Android 5.0 Lollipop brings tons of improvements to the Android OS. From improved security, added features, bug fixes and general polishing of the OS to a completely redesigned "Material Design" UI which brings along a skeuomorphic approach to animations. Basically whatever you touch on the screen will move something else, every animation will move somewhere, on other words you'll see elements on the screen moving around. We already have tons of coverage on the Android 5.0 Lollipop which you can check out in in the link above. We're here to talk about a rather unexpected addition to the OS which was uncovered recently.
As you probably already know, Google is bringing support for RAW image files at the OS level along with the Android 5.0 Lollipop. This feature might actually improve captured images on every device running Android 5.0. What are RAW image files? Well, they're basically a dump of all the image data capture by the camera's sensor. Some of that data gets lost in the conversion into much smaller JPEG files which basically means we're losing data we captured with the camera's sensor. Android 5.0 Lollipop brings RAW image files support and that might improve our images considering it will allow us to perform the conversion ourselves by giving us access to the original RAW image we captured.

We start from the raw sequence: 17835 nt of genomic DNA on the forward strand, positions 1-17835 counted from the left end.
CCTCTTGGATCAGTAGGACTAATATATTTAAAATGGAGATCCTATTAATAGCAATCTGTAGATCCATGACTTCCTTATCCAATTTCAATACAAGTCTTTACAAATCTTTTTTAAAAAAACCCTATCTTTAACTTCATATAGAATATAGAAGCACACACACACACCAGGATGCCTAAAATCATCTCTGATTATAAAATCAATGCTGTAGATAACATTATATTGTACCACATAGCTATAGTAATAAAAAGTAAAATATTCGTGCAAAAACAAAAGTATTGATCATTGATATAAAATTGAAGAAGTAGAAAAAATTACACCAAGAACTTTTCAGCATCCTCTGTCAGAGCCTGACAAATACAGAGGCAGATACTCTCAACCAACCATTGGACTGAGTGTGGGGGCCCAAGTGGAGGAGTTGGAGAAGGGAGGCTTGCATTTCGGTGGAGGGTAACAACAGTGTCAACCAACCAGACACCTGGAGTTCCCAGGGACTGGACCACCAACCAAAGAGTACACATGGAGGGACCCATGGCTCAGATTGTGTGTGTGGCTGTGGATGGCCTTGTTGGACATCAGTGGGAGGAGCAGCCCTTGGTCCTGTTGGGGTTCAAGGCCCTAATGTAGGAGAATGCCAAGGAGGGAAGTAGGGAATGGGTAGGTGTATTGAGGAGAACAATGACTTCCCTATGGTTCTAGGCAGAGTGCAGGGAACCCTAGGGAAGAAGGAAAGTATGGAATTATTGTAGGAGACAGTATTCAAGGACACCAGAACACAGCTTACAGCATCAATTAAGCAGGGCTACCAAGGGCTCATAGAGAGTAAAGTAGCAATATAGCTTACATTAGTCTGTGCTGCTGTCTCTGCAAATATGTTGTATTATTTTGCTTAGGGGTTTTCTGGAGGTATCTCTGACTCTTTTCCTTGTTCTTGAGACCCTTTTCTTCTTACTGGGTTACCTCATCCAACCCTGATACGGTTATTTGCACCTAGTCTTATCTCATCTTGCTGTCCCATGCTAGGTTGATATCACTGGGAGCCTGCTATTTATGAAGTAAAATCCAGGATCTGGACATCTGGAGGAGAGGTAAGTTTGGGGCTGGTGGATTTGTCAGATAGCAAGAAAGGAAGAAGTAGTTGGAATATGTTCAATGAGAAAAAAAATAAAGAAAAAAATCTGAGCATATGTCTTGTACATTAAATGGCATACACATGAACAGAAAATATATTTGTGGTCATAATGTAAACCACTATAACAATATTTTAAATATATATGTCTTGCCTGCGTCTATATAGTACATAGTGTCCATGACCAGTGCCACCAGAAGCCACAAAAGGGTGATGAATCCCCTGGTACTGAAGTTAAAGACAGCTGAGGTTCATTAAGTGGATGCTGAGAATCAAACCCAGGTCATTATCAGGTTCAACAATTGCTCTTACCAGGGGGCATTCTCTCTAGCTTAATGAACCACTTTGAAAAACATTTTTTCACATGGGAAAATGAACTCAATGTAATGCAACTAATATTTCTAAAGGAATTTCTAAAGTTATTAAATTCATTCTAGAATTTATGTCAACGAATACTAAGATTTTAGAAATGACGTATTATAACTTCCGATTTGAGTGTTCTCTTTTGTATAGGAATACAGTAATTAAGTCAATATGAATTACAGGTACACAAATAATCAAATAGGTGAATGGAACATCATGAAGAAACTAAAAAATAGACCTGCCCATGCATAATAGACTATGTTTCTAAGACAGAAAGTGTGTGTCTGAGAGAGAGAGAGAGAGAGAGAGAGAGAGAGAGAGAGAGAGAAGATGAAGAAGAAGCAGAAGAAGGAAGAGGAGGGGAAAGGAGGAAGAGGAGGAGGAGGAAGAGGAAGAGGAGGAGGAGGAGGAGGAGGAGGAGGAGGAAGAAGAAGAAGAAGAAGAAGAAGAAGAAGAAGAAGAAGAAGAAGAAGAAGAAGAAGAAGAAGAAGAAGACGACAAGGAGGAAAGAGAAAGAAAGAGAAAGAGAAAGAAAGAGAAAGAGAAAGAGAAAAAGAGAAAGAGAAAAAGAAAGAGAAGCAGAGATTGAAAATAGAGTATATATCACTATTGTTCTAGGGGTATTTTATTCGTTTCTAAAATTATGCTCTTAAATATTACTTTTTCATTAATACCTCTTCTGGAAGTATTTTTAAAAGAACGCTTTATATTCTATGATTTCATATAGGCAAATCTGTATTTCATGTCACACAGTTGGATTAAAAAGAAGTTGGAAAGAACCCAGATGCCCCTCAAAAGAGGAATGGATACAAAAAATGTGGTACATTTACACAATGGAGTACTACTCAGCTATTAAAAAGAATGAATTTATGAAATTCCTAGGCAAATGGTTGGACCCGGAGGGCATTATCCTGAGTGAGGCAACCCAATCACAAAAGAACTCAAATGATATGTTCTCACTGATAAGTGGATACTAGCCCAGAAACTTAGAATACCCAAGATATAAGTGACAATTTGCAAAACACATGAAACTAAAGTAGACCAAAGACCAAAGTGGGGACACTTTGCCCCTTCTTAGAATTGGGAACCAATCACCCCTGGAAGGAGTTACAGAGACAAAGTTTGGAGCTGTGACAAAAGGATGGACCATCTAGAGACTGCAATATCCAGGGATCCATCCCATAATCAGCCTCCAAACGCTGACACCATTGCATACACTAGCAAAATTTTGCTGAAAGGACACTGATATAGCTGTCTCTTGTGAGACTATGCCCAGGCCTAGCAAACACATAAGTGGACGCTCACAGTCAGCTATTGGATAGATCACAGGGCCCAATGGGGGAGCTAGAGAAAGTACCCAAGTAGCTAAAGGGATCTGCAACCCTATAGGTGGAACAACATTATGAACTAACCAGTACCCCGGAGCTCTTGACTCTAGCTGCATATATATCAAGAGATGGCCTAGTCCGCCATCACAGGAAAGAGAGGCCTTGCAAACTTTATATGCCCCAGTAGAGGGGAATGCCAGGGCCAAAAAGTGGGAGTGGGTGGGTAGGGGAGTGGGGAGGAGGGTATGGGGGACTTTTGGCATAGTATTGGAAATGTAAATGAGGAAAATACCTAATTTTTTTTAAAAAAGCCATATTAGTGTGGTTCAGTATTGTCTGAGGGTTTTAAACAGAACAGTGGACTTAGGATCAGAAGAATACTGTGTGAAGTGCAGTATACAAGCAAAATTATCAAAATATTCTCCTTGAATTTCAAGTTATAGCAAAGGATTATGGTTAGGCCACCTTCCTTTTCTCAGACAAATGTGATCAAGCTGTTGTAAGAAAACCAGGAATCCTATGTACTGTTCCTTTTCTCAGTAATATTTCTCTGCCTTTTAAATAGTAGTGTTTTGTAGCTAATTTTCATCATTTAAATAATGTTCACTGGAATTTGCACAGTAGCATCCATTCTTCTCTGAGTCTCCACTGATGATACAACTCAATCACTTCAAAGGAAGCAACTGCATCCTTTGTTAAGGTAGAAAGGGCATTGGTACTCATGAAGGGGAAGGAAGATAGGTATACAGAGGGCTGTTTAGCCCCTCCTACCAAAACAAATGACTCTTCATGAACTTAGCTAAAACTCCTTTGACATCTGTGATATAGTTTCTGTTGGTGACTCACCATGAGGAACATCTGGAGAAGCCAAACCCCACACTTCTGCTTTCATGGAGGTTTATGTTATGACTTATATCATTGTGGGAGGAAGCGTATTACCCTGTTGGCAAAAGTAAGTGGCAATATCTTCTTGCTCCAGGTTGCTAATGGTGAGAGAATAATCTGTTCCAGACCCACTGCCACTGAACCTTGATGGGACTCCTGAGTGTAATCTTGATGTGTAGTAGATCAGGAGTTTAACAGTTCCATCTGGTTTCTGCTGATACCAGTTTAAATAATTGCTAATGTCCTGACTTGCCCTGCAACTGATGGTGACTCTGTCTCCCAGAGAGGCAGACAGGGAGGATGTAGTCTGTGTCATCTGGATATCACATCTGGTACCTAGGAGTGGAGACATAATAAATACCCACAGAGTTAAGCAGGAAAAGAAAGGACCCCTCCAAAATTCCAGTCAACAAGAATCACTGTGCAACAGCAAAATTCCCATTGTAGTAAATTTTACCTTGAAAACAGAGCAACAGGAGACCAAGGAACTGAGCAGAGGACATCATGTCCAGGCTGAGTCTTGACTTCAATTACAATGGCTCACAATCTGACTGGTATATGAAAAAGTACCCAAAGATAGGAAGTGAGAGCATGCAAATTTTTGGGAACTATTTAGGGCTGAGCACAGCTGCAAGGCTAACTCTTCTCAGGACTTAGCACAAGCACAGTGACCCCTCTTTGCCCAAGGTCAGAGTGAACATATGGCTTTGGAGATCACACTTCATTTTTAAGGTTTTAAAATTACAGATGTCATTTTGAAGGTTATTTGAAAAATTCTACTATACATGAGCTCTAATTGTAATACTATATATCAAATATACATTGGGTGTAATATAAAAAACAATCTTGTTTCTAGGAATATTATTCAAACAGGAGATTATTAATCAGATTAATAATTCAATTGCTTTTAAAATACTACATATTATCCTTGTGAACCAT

PkmX is a developer who released an app called "L Camera" which is an experimental camera app which is meant to shoot and save images in Adobe's DNG format, reports Forbes. This is a rather popular RAW images format which you can edit all you want via third party apps. The developer used Nexus 5 running Google's Android 5.0 developer preview in order to shoot these images and compare them to the original results of the Nexus 5's camera. DNG files were converted manually into JPEG files via an editing app called RawTherapee, you can check out the results here.
Forbes' Paul Monckton was intrigued and did a comparison of his own between the standard Nexus 5 camera app and the images which were taken in DNG format and then converted manually into JPEGs via Photoshop Lightroom. You can check the images in a gallery down below, first image is the standard JPEG while the other one is the RAW version manually converted. If you'd like to check out all his remarks visit the source link below. In short, he concluded that Nexus 5's camera with access to RAW files actually shows potential though it didn't help with every image. On the other hand, he was amazed by the difference in some images. In any case, such option is definitely good to have.